I have long been pro-European. I have fond memories of trips to Italy and Germany with the Woodcraft Folk as a teenager. I then lived in Germany for a year as a au pair just before going to University. After University, my first professional experience was spending time in the European Parliament office (Brussels) of the British Member of the European Parliament (MEP) Claude Moraes. Thanks to Claude and the GMB trade union, I was then fortunate to be able to undertake a ‘stage‘ (internship) with Anna Diamantopoulou, then the EU Commissioner for Employment and Social Affairs.
It was during that stage in Brussels that I gained a real insight into the fantastic work being done by the European Commission and MEPs in the European Parliament to promote social and employment rights that British people were denied prior to the UK signing up to the EU Social Chapter in 1997. The bulk of rights British people now take for granted such as maternity and paternity leave, paid holidays, a 48 hour limit to how many hours a week we work, the European Health Insurance Card health card, tougher rules against discrimination and better protection for temporary agency workers, all originated as a result of Britain’s membership of the European Union. There is no guarantee that leaving the EU would mean that these benefits and protections would disappear, but similarly there is no guarantee that future British governments would keep them. The terrible trade union bill currently winding its way through the UK parliament is a warning as to what could happen to British people’s employment and trade union rights if Britain left the EU. At least, while Britain remains a member of the EU, British people can call on the Charter of Fundamental Rights, to support their rights to education (article 14), the protection of their personal data (article 8) and their freedom of association – i.e – their freedom to join a trade union or any membership body of their choice (article 12).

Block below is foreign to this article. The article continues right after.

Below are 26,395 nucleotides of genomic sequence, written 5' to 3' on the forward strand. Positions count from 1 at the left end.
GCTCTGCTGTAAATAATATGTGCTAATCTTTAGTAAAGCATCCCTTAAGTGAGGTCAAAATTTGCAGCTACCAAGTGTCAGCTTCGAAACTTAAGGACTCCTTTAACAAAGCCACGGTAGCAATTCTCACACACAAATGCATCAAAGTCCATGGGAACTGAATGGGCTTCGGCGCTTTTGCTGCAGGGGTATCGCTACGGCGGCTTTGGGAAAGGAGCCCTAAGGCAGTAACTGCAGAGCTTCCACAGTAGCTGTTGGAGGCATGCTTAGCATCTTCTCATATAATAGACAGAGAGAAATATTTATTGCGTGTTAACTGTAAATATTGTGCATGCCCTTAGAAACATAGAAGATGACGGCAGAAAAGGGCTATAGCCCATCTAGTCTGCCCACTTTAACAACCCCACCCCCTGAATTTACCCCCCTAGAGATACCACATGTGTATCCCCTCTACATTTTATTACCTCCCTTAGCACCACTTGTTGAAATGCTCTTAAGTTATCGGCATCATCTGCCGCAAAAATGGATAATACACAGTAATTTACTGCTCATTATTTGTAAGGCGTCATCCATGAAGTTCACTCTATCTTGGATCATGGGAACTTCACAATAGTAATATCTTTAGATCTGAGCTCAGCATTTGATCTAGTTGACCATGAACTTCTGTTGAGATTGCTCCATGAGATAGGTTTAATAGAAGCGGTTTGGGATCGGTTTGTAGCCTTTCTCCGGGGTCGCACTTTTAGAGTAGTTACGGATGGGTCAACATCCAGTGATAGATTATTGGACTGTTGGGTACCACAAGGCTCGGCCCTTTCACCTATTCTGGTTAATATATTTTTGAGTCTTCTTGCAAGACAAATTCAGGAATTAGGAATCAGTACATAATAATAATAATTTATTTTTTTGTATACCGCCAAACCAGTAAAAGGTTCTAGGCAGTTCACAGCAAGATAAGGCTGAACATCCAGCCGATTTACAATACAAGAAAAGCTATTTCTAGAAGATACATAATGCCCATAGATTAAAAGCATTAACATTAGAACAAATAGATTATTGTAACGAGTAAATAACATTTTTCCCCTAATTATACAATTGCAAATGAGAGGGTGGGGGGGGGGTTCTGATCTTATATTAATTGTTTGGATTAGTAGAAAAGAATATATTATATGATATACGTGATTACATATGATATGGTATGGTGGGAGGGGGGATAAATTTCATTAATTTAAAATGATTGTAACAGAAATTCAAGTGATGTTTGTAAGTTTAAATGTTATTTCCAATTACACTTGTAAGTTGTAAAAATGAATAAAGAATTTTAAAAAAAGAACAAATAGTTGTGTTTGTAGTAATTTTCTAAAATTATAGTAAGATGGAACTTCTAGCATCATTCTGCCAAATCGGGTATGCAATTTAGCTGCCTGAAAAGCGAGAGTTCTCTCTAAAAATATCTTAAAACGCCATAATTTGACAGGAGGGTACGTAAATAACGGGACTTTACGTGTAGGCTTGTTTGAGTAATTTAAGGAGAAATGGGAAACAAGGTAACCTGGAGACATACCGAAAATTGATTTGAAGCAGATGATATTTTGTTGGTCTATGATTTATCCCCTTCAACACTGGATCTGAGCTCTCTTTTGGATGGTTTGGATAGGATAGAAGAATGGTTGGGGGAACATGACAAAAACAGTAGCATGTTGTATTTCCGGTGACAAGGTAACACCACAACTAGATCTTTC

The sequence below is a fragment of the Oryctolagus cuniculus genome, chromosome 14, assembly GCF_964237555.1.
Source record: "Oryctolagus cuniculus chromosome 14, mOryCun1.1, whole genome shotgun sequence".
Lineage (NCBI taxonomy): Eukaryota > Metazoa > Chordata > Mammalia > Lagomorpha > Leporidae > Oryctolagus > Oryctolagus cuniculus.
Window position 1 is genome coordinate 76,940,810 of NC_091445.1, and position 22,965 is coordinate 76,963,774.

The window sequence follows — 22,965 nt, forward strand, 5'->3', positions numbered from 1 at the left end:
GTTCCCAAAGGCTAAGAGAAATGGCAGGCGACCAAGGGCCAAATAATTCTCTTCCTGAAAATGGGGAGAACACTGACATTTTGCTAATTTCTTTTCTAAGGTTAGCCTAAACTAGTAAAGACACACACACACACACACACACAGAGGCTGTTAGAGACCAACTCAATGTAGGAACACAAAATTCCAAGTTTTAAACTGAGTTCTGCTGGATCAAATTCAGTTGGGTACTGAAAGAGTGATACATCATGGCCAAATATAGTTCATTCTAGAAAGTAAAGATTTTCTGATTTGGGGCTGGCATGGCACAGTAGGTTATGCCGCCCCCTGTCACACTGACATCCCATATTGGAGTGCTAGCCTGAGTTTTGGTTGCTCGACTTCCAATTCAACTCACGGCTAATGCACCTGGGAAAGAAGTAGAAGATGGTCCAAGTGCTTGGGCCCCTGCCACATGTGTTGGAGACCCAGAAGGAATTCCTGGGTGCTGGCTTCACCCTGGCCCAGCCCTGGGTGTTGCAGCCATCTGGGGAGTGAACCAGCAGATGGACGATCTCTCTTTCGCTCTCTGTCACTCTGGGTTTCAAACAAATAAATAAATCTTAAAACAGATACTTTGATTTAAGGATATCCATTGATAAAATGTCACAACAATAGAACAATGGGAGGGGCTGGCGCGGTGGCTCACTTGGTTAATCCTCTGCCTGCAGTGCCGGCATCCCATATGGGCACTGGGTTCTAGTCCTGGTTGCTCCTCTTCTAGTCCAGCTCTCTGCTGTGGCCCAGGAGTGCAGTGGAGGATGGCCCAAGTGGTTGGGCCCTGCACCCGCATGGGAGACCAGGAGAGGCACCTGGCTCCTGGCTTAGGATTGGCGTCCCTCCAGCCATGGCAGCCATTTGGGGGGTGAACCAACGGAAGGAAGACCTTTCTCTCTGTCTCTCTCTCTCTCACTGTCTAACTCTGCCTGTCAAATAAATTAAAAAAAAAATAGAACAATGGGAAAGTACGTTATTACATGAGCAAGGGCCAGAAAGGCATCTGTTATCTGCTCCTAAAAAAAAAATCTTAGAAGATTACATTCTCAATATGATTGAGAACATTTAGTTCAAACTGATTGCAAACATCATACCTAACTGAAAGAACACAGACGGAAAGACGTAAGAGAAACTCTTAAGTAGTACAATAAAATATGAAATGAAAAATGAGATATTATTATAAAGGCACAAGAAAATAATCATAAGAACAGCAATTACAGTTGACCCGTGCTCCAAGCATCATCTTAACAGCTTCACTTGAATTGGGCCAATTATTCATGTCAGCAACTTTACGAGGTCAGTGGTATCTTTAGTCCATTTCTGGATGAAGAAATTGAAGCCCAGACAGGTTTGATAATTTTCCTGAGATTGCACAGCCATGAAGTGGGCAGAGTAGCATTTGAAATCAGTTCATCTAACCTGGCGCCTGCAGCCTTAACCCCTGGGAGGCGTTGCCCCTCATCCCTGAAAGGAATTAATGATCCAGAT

But it is not just social and employment rights guaranteed by the EU that make me a ‘remainer’ in this referendum campaign. My pro-EU position, more fundamentally, comes from a profound belief that the existence of the EU has led to over 60 years of continued and lasting peace after the horrors of World Wars One and Two, which saw millions of young men from all continents lose their lives. I also visited the Dachau concentration camp when I was 15 (with the Woodcraft Folk) and Auschwitz when I was 17 and I will never forget how physically – let alone emotionally – upset I became when I was taken into a former gas chamber. When countries and their peoples do not work with, trade with and live with each other in peace – within a legal framework of common international human rights standards – such is the risk of such horrors occurring. I am not a pacifist but I abhor war and the existence of the EU has helped to prevent war.
There are so many other topics I could mention as to why I am strongly pro European, such as freedom of movement (which I benefitted from, making lifelong friends in Spain, Germany and Belgium), excellent work to protect the environment and tackle climate change, and the economic benefits for British businesses large and small. I won’t go into all of those now, however, but what I will be doing is hitting the streets and the phones to discuss these issues in more detail with referendum voters and campaigning my heart out to convince my friends and neighbours locally to vote ‘In’ on June 23rd.
If you agree with me and would also like to make a real and practical difference to ensuring that Britain remains in the EU then please do sign up to the cross-party Britain Stronger in Europe campaign HERE.